While the brutality of the so-called Islamic State has concentrated world attention on Iraq and Syria, lesser-noticed movements inspired by IS are taking root far from the Middle East.
In central Africa, a brutal militant Islamic group has embedded itself in the eastern extremes of the Democratic Republic of the Congo. Muslim Defense International (MDI) – formerly known as the Alliance of Democratic Forces – has become embedded in the region and is attempting to rid the area of its Christians to create a foothold of Islam in the wider Lakes region.
The MDI has been repeatedly attacking the mostly Christian population in these parts of DRC for years. Kidnapping and murder are common. Although their successes ebb and flow, they continue to display surprising strength and have found a firm foothold where they can prepare for jihad into the Lakes Region, the heart of Africa.
Islamic militancy in Africa is part of a broader, global ideological current. Groups taking inspiration from IS have, over the past year, claimed the lives of thousands of Christians on the continent, holding Christians captive from Mali in the west to Somalia in the east.
Although mostly not as big and bold as IS, these groups are bolstered by their links to like-minded organisations inside and outside Africa.
What is MDI?
The MDI is an alliance of Muslim forces who were allies of notorious Ugandan dictator Idi Amin. When Amin converted to Islam, he attracted all kinds of Muslim groups to the area, including those with an ambition to Islamize the region. The MDI opposed former Ugandan President Milton Obote and current President Yoweri Museveni.
Nobody knows how many fighters they have, but despite the capture of their leader in April 2015, they still show surprising strength, according to a United Nations report. They operate from the Ruwenzori Mountains in the DRC, close to the Ugandan border.
How do they operate?
When they first arrived in the Ruwenzori Mountains in 1996, the rebels recruited local children by offering them free schooling and giving gifts to their parents. But over time they grew more brutal. In 2005, after an aggressive military campaign against them, they built hide-outs in inaccessible areas in the mountains. They intensified recruitment of local children and adults by offering free education and free pilgrimages. It was only after recruits arrived that they realised they had been taken to rebel hide-outs.
Later they simply kidnapped children and adults to resupply their ranks, and abducted women for sex and to produce children. Since the latest military campaign against them in 2014, they have massacred many villagers. The waves of violence have displaced tens of thousands of people, mostly Christians, who comprise more than 90 per cent of the country’s population.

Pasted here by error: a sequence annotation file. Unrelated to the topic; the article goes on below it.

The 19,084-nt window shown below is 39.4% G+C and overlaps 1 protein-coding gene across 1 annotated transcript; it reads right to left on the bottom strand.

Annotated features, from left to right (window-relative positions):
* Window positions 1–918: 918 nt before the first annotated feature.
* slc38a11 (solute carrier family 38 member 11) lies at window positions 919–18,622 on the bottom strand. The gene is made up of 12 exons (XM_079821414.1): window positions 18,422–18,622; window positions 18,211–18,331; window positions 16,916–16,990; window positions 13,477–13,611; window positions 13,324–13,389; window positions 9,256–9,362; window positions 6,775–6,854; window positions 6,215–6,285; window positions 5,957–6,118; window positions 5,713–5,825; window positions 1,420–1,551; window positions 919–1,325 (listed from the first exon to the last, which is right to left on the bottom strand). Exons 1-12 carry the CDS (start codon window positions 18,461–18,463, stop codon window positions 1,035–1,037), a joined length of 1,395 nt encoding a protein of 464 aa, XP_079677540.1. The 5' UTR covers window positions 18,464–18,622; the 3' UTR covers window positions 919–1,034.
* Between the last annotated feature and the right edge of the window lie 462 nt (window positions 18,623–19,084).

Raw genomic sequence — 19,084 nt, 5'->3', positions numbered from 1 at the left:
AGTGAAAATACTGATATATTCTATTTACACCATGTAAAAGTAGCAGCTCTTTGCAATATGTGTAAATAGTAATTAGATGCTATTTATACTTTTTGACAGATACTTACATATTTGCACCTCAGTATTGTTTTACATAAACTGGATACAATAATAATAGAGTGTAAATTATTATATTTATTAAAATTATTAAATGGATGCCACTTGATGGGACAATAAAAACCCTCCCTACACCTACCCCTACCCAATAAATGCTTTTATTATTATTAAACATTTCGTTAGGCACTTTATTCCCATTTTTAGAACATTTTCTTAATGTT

What is their agenda?
The MDI is alleged to have support from the Islamic government of Sudan, an assertion made by the Uganda government and backed by Western diplomatic sources. The group is accused of waging a proxy war for Sudan against Uganda as retribution for Uganda’s support of secessionists who ultimately broke free, into South Sudan.
The MDI is known to have attracted foreign recruits and to have forced Christians to convert to Islam. MDI is also rumoured to have links with Somalia’s al-Shabaab, Nigeria’s Boko Haram, and al-Qaeda. A 2015 report to the UN Security Council, however, said investigators found “no credible evidence” of any links to foreign terorist groups.
MDI camps are also believed to be offering training grounds for Islamist recruits from countries in equatorial Africa. Local sources told World Watch Monitor that their camps also serve as hide-outs for African jihadists when operations fail elsewhere. Some sources also alleged that the MDI camps are used to prepare fighters for jihad in Africa’s Lakes Region.
Although the successes of MDI fluctuate, the group remains resilient because of its links with the local population through marriage, commerce and land, their excellent knowledge and use of the mountainous border region, as well as its religious fervour.
What has been the impact on the Church?
The local population in the related area is overwhelmingly Christian (95.8%) and the impact on them has been immense.
“The persistent crisis is placing the Church under immense pressure,” said Arne Mulders, a researcher with Open Doors, a charity that supports Christians who live under pressure because of their faith. “They are struggling to cope with the displacement, trauma, loss of loved ones through murder or kidnapping, and the resulting economic difficulties. The economic impact has been so radical that many congregations have had to close down, unable to continue work in the absence of money coming in from members.”
He said the atrocities committed have traumatised the population, especially women and young girls who have been abducted, raped and witnessed the brutal killing of family members. This resultant trauma is preventing them from coping with the challenges of daily life, he said.